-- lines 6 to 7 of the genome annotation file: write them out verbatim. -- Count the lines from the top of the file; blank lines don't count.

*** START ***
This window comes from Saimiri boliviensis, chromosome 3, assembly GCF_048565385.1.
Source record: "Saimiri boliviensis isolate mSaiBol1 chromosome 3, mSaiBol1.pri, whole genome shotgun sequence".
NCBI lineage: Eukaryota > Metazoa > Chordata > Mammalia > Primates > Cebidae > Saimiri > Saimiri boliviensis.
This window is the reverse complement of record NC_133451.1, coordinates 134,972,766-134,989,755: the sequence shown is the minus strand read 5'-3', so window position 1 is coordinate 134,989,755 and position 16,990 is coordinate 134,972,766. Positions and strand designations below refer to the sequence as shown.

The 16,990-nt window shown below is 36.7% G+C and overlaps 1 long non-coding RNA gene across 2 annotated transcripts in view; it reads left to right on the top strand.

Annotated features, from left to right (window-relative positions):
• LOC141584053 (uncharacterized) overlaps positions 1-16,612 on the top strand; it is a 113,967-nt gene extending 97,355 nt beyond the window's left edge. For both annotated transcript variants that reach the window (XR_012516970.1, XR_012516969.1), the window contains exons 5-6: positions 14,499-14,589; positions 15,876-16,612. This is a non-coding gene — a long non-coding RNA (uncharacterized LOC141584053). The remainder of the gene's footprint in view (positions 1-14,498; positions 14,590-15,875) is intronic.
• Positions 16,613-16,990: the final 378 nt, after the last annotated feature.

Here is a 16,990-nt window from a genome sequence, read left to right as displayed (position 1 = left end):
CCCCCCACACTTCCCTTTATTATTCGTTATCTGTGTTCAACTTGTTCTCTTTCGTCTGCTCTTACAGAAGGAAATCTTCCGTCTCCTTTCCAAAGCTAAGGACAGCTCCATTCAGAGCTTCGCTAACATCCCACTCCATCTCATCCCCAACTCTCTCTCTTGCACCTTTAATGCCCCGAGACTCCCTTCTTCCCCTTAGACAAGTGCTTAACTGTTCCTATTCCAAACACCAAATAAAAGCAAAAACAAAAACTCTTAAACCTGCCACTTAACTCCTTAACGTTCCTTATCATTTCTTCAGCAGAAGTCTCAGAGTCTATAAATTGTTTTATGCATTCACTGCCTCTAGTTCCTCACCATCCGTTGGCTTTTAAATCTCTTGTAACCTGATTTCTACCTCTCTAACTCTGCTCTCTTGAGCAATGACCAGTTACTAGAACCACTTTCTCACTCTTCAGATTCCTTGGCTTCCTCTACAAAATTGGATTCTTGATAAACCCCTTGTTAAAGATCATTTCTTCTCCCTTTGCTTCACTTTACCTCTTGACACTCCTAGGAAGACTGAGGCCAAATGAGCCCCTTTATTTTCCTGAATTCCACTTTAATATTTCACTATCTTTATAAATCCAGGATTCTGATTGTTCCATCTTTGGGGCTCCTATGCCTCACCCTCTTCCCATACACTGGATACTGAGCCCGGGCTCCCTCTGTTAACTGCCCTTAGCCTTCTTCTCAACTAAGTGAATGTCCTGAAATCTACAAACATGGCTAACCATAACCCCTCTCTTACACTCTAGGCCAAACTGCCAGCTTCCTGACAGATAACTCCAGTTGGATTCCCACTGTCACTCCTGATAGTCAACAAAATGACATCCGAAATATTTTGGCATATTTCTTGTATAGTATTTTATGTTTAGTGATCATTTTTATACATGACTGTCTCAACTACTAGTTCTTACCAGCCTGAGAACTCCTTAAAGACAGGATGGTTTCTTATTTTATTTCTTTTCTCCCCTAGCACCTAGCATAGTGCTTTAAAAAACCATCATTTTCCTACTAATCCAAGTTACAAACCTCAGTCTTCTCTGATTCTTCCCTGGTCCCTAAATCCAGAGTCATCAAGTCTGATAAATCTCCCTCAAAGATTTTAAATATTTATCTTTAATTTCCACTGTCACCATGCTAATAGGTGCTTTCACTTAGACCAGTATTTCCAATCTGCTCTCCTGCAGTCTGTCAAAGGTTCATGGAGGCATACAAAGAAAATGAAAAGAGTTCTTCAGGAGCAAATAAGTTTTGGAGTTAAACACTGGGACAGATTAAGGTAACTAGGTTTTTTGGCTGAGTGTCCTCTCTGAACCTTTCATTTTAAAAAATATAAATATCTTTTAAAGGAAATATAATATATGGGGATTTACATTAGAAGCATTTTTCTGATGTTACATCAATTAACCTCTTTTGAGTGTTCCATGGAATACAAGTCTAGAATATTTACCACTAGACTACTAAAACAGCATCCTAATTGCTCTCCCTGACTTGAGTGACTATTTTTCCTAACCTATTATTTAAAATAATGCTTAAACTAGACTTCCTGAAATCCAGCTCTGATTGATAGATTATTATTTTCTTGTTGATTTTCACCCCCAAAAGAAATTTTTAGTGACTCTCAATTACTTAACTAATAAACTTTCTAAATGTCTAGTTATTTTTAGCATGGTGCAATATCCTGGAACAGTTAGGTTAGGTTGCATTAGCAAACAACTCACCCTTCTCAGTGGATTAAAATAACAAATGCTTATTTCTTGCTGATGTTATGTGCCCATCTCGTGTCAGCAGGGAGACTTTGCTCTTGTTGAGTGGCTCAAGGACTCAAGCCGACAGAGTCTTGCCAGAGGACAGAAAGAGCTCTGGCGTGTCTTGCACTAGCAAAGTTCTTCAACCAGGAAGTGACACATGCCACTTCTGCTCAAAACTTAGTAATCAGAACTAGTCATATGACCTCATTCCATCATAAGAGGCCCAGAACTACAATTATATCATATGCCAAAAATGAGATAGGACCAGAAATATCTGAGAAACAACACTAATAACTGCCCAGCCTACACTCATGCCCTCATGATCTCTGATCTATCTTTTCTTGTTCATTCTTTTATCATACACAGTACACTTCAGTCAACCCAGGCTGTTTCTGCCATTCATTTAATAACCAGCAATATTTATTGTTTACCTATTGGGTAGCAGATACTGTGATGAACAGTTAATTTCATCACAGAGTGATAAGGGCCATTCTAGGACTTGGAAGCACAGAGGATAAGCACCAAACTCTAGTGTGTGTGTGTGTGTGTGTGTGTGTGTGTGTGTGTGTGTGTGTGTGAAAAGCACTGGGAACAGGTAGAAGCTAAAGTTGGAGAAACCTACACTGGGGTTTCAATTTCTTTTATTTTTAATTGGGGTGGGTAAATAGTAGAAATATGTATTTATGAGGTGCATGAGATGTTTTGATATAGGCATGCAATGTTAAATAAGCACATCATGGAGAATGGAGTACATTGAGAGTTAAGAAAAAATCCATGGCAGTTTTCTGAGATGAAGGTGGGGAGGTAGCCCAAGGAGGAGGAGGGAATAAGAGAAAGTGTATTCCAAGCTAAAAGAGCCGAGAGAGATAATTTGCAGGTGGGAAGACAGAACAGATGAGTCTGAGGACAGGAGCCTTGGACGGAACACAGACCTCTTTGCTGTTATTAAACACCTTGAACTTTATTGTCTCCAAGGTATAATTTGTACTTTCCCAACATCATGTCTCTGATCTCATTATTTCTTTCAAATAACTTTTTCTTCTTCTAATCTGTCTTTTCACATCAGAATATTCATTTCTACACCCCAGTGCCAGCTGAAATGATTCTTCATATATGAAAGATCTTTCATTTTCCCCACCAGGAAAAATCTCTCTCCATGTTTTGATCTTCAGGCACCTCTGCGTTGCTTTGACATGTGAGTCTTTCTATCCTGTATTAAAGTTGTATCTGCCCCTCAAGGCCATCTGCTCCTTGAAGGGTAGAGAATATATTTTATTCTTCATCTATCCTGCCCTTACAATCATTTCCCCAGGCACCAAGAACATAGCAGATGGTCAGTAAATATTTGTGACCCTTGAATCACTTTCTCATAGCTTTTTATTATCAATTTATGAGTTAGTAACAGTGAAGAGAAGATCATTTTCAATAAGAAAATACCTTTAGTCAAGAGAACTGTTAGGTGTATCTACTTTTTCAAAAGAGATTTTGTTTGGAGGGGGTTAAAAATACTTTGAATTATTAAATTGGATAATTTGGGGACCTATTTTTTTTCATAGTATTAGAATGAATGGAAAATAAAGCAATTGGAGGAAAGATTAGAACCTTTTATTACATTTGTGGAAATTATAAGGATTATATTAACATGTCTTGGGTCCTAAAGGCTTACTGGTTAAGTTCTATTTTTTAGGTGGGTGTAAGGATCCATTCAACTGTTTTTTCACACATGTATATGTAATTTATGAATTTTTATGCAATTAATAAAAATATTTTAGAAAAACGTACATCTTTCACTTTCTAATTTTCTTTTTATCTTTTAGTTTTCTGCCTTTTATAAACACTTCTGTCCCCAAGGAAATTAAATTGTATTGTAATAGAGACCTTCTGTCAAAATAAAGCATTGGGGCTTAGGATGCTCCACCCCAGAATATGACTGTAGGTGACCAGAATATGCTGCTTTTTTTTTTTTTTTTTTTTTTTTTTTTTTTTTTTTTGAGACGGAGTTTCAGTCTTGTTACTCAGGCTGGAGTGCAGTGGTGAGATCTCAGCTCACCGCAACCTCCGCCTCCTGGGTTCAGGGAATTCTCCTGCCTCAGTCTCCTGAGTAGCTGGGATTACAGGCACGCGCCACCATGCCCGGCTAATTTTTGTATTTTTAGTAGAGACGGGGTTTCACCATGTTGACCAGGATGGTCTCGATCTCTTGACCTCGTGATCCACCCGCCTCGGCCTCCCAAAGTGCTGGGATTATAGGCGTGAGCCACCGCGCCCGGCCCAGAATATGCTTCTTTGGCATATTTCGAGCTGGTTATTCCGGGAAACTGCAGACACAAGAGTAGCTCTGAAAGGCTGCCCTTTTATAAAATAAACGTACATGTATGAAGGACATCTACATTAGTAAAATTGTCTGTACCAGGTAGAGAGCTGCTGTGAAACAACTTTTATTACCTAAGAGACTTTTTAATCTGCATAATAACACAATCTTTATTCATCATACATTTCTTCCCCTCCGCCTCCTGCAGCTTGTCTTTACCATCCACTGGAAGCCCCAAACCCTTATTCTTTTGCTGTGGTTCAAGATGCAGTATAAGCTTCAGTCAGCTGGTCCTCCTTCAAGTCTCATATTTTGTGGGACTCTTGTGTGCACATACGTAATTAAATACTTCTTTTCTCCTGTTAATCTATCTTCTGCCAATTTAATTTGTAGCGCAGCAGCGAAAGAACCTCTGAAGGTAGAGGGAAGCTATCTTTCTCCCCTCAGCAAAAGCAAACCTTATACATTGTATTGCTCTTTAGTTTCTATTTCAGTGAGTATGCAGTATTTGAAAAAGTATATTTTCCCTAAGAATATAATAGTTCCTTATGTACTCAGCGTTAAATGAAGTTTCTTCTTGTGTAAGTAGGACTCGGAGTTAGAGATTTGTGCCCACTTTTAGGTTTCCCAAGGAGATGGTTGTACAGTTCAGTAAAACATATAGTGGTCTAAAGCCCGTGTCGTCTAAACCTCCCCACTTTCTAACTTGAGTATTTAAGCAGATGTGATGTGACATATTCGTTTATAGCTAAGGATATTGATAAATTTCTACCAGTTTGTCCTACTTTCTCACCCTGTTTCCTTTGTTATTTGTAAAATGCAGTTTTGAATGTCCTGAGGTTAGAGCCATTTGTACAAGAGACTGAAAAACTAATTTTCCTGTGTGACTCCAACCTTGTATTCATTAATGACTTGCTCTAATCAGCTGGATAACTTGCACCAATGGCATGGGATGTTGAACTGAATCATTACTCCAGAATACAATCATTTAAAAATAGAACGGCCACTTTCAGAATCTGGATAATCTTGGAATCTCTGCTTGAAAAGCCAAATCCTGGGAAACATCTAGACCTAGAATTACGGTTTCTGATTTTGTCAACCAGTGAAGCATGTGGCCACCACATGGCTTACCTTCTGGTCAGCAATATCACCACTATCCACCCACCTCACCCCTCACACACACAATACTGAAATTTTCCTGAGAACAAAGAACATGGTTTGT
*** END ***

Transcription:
Annotated features, from left to right (window-relative positions):
• LOC141584053 (uncharacterized) overlaps positions 1-16,612 on the top strand; it is a 113,967-nt gene extending 97,355 nt beyond the window's left edge. For both annotated transcript variants that reach the window (XR_012516970.1, XR_012516969.1), the window contains exons 5-6: positions 14,499-14,589; positions 15,876-16,612. This is a non-coding gene — a long non-coding RNA (uncharacterized LOC141584053). The remainder of the gene's footprint in view (positions 1-14,498; positions 14,590-15,875) is intronic.